3
AlgoRythm
120d

I'm going to be making a table library (think DataTables)

So for those web dev gurus, should I render the data to a basic <table> or should I use CSS grids?

IE compatibility is not a consideration.

The table will also support grouping (pivot table) so something like rowspan will be a must

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  • 1
  • 1
    I need the most flexibility with layout options. Fixed, sticky headers. Repeating headers. Fixed headers, scrolling table body, fixed table footer. Nothing fixed, auto height table. Pagination animations. Etc.

    I want to be limited by what I'm smart enough to do, not what the HTML elements support
  • 0
    If I can make a wish....

    Stop trying to make tables / data content responsible.

    It always ends in clusterfuck.

    I absolutely hate dynamic tables and their most futile attempts to "wrap smartly".
  • 2
    No, table won't be an option with what you're trying to do. Grid layout might be just too rigid too, especially for animations. The good option I see is to just use absolute positioning that will calculate everything in JS. If you need it to be responsive, it's a good time to live in, because we have matchMedia:

    const mediaQuery = window.matchMedia('(min-width: 768px)')

    function handleTabletChange(e) {

    if (e.matches) {

    console.log('Media Query Matched!')

    }

    }

    mediaQuery.addListener(handleTabletChange)

    Here's more info on that: https://css-tricks.com/working-with...
  • 2
    Don't worry. It will be okay. Yes, going absolute is bad if you're writing code manually, but if you're also going meta, e.g. you write JS that writes CSS, it will work out fine. After all, this is similar to what the browser is doing under the hood.

    This is a very common tactic in stuff like D3.

    Mention me at any time if you need anything UwU
  • 2
    About what @IntrusionCM said, it is indeed a hard task. I always just add horizontal scrolling to the table, so it's legible and comprehensible.

    It takes a designer really to make a responsive table look good. If you figure out the layout that humans can understand and instantly derive the same knowledge as if it was a conventional table, you'll be the champion.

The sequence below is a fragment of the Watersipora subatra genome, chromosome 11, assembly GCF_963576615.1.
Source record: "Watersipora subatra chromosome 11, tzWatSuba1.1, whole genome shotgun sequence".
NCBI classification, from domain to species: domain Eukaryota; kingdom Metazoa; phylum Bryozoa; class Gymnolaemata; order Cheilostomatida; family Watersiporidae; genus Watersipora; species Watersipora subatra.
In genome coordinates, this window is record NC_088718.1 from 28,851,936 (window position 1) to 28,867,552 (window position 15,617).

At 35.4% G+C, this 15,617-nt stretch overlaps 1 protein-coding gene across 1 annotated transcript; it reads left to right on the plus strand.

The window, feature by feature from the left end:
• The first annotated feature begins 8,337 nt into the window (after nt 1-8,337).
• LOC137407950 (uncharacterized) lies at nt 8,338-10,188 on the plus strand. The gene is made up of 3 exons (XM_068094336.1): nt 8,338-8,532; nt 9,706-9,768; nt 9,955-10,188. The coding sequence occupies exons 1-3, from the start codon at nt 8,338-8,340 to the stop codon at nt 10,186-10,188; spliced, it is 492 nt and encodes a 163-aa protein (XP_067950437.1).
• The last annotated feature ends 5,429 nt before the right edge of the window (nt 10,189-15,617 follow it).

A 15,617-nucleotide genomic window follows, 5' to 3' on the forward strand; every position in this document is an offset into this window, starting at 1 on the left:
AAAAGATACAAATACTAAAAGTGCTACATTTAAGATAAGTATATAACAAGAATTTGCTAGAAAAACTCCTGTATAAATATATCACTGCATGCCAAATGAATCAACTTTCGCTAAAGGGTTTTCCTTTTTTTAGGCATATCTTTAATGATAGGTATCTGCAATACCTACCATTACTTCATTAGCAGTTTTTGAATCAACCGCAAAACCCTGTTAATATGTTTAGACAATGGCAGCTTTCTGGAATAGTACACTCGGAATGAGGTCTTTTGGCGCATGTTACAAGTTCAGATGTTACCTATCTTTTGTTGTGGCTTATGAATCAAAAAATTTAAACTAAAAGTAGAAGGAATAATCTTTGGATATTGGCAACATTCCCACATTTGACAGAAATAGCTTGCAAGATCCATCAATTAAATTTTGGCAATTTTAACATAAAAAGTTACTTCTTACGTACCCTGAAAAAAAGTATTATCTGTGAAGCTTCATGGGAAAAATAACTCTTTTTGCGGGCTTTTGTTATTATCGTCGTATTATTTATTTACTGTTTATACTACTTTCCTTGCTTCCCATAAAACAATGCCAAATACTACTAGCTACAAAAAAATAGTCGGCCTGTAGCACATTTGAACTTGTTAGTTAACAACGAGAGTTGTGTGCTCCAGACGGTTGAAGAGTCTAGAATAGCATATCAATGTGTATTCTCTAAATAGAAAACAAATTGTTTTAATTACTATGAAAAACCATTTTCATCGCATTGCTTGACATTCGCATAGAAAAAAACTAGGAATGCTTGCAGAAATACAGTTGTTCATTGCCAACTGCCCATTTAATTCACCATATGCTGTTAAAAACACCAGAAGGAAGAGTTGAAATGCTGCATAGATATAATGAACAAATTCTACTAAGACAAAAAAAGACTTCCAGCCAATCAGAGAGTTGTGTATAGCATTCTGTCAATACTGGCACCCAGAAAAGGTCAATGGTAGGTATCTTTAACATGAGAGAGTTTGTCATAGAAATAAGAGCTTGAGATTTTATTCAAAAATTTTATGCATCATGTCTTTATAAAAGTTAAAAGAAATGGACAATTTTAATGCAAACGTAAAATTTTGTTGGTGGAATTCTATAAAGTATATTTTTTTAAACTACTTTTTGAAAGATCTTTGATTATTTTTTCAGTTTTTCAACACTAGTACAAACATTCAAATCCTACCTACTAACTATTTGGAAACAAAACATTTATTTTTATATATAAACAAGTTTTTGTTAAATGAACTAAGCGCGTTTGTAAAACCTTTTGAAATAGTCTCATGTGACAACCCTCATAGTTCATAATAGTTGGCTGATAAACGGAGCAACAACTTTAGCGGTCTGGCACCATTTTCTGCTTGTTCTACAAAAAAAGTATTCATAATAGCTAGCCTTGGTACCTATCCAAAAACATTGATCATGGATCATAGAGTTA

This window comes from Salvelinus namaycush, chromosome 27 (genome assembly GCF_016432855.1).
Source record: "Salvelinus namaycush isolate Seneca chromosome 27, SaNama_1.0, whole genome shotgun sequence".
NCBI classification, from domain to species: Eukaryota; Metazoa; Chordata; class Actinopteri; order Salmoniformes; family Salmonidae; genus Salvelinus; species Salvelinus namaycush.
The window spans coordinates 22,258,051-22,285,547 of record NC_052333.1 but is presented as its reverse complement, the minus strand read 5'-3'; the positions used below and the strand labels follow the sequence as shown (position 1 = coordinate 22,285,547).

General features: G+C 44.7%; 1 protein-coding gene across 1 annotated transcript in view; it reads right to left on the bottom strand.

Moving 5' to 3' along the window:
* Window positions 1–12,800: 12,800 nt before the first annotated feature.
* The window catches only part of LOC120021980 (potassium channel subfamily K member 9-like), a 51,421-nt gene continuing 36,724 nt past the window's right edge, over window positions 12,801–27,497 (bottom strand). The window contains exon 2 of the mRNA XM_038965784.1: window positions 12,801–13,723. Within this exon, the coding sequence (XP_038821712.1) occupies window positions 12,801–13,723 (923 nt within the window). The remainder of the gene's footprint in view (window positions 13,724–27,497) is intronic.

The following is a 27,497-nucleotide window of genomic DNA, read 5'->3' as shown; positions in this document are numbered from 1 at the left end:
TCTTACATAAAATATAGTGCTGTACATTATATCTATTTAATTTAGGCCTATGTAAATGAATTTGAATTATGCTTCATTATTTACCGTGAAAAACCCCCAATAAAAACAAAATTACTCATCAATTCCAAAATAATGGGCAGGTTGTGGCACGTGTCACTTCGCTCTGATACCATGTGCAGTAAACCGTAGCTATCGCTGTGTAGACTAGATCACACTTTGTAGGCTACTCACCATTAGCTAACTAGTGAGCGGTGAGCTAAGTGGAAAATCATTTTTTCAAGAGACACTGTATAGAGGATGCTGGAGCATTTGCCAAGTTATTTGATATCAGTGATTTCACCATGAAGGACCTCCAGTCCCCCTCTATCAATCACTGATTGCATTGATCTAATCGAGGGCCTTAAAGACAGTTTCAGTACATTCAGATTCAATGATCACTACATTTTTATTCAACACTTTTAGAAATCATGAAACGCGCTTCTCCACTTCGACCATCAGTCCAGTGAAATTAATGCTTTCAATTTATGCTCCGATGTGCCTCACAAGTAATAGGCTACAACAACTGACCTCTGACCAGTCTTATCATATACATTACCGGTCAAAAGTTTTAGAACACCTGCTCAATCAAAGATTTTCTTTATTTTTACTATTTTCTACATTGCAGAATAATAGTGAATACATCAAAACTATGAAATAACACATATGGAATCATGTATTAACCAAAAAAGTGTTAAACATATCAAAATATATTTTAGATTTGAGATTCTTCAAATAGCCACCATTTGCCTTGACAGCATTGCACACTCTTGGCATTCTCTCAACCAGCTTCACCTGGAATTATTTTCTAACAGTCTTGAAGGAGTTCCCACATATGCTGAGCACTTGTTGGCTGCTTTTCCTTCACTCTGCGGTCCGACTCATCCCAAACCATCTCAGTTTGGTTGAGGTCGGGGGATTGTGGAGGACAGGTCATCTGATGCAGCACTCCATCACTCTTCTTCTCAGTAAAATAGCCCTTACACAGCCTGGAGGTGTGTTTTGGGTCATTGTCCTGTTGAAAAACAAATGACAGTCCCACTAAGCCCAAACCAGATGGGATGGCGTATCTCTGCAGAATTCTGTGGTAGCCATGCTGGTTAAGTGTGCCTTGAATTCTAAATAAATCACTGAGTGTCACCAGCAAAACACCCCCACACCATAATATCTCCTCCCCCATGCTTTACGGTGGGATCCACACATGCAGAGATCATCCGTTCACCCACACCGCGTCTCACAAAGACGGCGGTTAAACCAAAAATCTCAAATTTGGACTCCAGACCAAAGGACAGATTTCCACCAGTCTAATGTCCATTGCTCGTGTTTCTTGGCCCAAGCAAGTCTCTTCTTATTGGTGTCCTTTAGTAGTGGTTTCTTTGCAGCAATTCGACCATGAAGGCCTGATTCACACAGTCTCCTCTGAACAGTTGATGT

With the approach I suggested, at least you have the technical means to achieve this.

    Good luck!
  • 1
    @kiki I had figured that if I wanted something entirely custom I would need to abandon the built-in things.

    Logic would dictate that if it needed to be built, it has not already been built.

    I want to meet and surpass things like datatable and compete with paid controls like Kendo UI/ Telerik grids.

    Just one thing I never understood about matchMedia: whats the advantage over using that rather than just checking, for example, window.innerWidth?

    Both would require a listener, on one end, we would listen for resize on window. On the other, we would add a listener to the media match object. So what's the purpose, besides what I can only imagine is a performance hit from compiling and evaluating the CSS string rather than an integer comparison
  • 0
    @AlgoRythm you're right. Just measuring window width must be good. Better even, on resize event, you can check your table's actual width, as it's more important. matchMedia is way more sophisticated, as media queries go way beyond merely checking width.
  • 0
    Put your data in a HTML table for accessibility, then use whatever @kiki recommends for layout.
  • 0
    @kiki I have had no luck with CSS grids for some reason
  • 1
    if u wanna be reasonable and rhus forgotten, use table element.

    if u wanna be the next hip successful pile of shit fad, i mean thing, use css grid
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